“Compared to most previous anti-Jewish outbreaks, [contemporary antisemitism] is directed less toward individual Jews. Instead, its attacks           focus on the collective Jew—the State of Israel. Such attacks spark a chain reaction of assaults on individual Jews and Jewish institutions. We         certainly could say that in the past the most dangerous antisemites were those who wanted to make the world Judenrein, or free of Jews. Today, the most dangerous antisemites might be those who want to make the world Judenstaatrein, free of a Jewish state.”[9]

What better, more apt characterization of IAW could there be than to see it as precisely this sort of rank incitement to politicide? As Ahlmark’s remarks remind us, nowadays anti-Zionism is the new antisemitism. The struggle over the Jewish state is in fact the struggle that will decide the fate of the Jewish people in our time.

Human Rights and Wrongs

Posing as a campaign for universal human rights, IAW is an ugly stigmatization campaign that actually singles out one people on earth—the Jewish nation—for the application of double standards aimed at depriving them of their hard-won right to self-determination. IAW thus fails Natan Sharansky’s “3D Test” for distinguishing healthy criticism of Israel from sick racism directed against Jews: it demonizes the Jewish state alone among all UN member states, it applies double standards, and its goal is delegitimization. Indeed, IAW—founded entirely on an intentionally offensive analogy with an evil regime, one that racially and ethnically mixed Israel bears no resemblance to—is a paradigm case of Sharansky’s “new” anti-Zionist antisemitism.[10]

Meanwhile, the purported objects of IAW’s compassion, the Arab minority living in Israel, don’t sound much like victims of “apartheid” (an Afrikaans term meaning “separation”), by anyone’s definition. The latest polls conducted in Israel among Arab citizens indicate that a substantial majority not only prefer living in Israel but also go so far as to say they are “proud to be Israeli”; agree that “Israel is a good place to live”; affirm that “the regime in the state of Israel, despite its flaws, is a democracy also as regards the Arab citizens”; and accept that “the Jews, like the Arabs, have historic and national rights to the country.” While as many of those same people interviewed also freely concur that “Zionism is a colonial and racist movement” (a sign that the polls can be trusted!), the actually existing Zionist Entity itself is clearly not an institution that the majority see as illegitimate or wish to have dismantled (whatever they repeat reflexively about “Zionism” in the abstract). As indicated by their consistent responses to the more concrete questions posed, the Arab citizens of Israel themselves don’t consider Israel anything like “apartheid.” Rather, they see it as a “democracy” to be “proud” of, based on a peoples’ “rights.”[11]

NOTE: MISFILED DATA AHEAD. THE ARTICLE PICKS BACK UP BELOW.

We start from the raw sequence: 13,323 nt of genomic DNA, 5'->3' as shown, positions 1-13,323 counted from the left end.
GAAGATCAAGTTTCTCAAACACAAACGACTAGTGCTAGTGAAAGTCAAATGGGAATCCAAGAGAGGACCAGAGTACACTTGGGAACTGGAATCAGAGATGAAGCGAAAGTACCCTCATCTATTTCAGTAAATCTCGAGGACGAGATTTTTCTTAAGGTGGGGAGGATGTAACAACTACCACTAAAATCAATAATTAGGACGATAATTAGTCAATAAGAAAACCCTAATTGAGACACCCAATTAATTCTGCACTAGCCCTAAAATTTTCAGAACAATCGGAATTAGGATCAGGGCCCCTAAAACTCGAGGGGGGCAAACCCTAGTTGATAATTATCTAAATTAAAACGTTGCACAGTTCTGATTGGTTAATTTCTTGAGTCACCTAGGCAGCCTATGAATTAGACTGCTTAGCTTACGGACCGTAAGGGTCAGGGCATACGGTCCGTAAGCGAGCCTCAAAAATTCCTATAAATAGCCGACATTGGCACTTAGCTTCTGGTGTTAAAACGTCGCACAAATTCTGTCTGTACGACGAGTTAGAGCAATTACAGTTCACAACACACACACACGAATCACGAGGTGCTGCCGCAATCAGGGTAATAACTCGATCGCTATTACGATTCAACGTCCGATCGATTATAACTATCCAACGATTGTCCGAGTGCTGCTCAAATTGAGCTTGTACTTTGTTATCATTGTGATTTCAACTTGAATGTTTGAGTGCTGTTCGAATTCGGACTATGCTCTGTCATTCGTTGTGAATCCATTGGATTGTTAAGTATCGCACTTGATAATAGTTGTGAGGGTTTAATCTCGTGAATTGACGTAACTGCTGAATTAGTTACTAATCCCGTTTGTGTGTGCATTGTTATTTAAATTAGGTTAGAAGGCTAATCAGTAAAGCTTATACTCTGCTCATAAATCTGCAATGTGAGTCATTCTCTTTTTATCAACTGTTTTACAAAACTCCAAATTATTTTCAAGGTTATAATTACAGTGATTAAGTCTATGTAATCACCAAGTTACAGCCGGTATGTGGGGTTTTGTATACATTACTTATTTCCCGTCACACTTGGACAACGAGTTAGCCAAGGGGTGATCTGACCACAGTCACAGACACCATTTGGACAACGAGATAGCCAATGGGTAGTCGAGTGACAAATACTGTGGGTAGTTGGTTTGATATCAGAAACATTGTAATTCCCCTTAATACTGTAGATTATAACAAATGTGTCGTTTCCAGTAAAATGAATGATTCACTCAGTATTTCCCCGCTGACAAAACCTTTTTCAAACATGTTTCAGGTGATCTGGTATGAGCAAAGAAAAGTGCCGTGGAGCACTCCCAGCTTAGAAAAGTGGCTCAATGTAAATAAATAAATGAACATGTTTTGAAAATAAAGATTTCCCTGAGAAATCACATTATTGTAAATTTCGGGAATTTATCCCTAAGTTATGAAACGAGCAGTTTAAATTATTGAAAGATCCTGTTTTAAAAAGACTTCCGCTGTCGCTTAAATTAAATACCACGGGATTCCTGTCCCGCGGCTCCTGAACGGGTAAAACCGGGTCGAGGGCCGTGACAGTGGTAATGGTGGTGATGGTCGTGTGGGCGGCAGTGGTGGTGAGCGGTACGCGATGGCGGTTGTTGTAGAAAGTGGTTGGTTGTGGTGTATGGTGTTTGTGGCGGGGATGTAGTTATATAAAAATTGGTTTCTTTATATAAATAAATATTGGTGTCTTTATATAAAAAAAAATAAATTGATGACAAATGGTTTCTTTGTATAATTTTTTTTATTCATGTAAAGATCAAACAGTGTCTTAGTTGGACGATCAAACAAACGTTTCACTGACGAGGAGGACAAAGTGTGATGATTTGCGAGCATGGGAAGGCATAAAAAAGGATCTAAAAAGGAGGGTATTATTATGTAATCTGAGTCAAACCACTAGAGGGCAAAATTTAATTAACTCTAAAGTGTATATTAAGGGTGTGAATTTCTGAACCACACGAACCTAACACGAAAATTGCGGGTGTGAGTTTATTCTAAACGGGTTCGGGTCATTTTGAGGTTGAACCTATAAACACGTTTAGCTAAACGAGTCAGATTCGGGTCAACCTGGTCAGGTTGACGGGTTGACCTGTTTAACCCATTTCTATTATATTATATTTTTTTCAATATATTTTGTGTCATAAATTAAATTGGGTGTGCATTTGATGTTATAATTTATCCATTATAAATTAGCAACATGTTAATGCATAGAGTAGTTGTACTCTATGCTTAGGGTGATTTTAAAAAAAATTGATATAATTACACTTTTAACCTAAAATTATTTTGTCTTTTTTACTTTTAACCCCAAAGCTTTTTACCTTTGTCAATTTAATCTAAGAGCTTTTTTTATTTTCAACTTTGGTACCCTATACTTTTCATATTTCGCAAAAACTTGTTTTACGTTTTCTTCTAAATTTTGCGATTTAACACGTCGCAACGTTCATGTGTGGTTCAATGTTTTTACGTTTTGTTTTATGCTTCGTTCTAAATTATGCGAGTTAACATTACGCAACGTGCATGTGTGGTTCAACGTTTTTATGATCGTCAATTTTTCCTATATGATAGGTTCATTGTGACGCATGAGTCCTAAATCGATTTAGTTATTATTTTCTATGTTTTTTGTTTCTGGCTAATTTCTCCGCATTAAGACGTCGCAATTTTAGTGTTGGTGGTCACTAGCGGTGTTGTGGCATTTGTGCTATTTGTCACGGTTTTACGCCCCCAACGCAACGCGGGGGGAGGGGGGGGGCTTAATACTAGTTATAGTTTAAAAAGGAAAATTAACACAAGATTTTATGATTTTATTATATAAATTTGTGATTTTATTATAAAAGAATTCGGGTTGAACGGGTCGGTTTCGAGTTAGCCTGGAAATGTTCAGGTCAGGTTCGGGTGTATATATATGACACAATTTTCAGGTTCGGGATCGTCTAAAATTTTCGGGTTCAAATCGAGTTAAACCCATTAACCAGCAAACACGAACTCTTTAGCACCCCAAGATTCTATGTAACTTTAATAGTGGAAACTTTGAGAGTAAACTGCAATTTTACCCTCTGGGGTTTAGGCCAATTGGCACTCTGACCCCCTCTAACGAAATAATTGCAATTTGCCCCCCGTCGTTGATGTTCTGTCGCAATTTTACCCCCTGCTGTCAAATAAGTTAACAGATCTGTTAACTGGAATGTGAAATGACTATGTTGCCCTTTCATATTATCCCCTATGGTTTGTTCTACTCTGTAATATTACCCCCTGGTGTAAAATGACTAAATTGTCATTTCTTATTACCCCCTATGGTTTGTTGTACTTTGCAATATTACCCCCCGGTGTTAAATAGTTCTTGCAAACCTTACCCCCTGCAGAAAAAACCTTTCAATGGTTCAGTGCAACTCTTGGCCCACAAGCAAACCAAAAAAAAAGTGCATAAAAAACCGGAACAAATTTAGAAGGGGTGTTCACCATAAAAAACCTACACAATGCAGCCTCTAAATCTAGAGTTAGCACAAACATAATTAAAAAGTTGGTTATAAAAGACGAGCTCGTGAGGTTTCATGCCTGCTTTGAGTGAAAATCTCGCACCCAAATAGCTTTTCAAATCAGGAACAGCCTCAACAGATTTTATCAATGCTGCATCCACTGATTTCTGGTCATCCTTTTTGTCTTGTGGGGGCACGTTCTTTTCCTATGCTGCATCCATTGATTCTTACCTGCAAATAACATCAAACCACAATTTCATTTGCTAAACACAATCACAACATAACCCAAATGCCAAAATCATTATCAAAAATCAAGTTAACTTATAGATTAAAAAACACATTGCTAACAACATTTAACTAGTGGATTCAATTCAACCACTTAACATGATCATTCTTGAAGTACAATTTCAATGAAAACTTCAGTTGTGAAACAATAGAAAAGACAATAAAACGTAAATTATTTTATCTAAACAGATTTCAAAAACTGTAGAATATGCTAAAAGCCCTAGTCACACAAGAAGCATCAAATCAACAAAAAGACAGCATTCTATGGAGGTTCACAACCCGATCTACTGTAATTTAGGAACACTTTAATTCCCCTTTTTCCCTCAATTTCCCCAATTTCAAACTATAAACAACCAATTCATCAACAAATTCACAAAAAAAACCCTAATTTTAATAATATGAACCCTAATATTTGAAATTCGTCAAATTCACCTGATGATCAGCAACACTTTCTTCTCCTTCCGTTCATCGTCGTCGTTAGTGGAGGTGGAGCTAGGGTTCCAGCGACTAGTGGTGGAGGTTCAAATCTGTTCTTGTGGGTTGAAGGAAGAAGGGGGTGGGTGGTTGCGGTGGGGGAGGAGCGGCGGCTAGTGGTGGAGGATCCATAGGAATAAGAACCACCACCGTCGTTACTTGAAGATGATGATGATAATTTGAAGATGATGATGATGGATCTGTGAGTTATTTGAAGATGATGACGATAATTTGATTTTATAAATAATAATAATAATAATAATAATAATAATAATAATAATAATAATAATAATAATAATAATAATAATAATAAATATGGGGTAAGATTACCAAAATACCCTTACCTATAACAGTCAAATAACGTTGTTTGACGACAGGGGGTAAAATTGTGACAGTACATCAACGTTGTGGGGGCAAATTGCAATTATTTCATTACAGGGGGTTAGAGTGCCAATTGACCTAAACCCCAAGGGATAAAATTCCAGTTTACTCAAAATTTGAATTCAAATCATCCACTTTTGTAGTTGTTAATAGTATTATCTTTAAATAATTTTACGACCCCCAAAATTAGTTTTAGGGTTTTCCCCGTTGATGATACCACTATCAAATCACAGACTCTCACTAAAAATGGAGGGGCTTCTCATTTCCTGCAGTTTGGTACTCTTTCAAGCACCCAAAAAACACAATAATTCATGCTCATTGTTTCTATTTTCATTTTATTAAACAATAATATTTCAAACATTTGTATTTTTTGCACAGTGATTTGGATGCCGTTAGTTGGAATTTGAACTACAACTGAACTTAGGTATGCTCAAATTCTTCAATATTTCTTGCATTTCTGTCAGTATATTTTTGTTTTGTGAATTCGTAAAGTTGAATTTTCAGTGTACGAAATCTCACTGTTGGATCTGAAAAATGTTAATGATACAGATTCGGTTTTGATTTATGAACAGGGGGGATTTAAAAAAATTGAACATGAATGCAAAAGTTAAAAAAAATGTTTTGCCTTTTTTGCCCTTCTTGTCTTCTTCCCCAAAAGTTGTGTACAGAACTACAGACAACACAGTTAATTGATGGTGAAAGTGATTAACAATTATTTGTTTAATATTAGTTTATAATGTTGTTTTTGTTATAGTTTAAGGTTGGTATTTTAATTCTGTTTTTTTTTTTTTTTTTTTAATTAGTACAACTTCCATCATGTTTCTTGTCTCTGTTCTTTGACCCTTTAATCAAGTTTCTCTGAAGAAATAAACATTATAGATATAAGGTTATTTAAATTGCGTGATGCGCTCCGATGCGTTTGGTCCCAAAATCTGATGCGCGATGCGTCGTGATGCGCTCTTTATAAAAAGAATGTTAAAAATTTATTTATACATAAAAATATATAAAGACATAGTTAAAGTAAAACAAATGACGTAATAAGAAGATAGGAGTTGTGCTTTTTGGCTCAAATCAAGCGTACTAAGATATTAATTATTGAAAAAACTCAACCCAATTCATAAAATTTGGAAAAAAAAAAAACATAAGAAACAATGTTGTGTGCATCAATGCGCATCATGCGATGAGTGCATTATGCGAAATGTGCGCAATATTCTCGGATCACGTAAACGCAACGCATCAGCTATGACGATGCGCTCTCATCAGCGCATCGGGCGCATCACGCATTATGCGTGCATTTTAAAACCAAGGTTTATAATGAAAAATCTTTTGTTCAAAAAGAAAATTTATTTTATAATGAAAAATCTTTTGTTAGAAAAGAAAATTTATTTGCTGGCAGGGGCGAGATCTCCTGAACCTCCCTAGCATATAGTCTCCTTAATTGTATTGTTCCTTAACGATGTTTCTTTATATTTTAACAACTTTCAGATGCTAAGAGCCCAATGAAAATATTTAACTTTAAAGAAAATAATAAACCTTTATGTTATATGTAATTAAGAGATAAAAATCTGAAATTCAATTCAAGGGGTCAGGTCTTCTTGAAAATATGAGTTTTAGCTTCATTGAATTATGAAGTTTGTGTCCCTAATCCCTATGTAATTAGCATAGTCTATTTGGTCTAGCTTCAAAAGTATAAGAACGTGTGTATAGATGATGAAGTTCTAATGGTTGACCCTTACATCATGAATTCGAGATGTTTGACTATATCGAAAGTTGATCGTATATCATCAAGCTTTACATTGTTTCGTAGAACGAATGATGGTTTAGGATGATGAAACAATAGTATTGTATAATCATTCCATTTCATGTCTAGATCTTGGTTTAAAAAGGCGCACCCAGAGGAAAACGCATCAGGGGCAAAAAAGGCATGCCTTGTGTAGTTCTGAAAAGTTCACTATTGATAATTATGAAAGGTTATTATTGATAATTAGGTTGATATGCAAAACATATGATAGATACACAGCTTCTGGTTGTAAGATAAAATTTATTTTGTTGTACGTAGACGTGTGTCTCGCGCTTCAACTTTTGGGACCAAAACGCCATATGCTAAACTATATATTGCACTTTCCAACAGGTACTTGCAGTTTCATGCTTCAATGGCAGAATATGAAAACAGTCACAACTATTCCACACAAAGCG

Like Jewish “colonialism,” Israeli “apartheid” is a myth—a term of abuse some cannot resist hurling for its capacity to inflict harm, a brickbat in a war of words. No one really takes such words seriously—much less literally—in the Middle East itself. It is IAW’s goals, therefore, that distinguish it from people you can talk to—and convict it of antisemitism.

[1] On the changing forms of Jew-hatred in history and how anti-Zionist antisemitism became a pathology of the left today, see Bernard-Henri Levy, Left in Dark Times: A Stand Against the New Barbarism, Chapter 5, “The New Anti-Semitism Will Be Progressive—Or Nothing at All” (New York: Random House).

[2] Judith Butler, Parting Ways: Jewishness and the Critique of Zionism (New York: Columbia University Press, 2012), 6.

[3] See Gabriel Noah Brahm, “There is a Clash of Civilizations: an Interview with Benny Morris,” Fathom (Autumn 2015),

[4] See Yoram Schweitzer and Omer Einav (eds.), The Islamic State: How Viable is It? (Tel Aviv: The Institute for National Security Studies, 2016).

[5] According to the latest study by the Better Life Index of the Organization for Economic Co-operation and Development (OECD), Israel in 2015 was ranked as the fifth happiest country in the world—after Denmark, Iceland, Switzerland and Finland (reported in Israel21C [March 10, 2016],

[6] Alan Johnson, The Apartheid Smear (London: Britain Israel Communications and Research Centre), 4. 

[7] U.S. Department of State, “Defining Antisemitism,”

[8] Cited in Kenneth L. Marcus, The Definition of Anti-Semitism (Oxford: Oxford University Press, 2015) 151.

[9] Cited in Marcus, The Definition of Anti-Semitism (151).

[10] Natan Sharansky, “3D Test of Anti-Semitism: Demonization, Double Standards, Delegitimization,” Jewish Political Studies Review 16:3-4 (Fall 2004),

[11] These facts were culled from polls reported in the Israeli center-left newspaper, Maariv (10/16/15); the 2014 Israeli Democracy Index, produced by the liberal Israel Democracy Institute; and Sammy Smooha’s 2015 index of Arab-Jewish relations.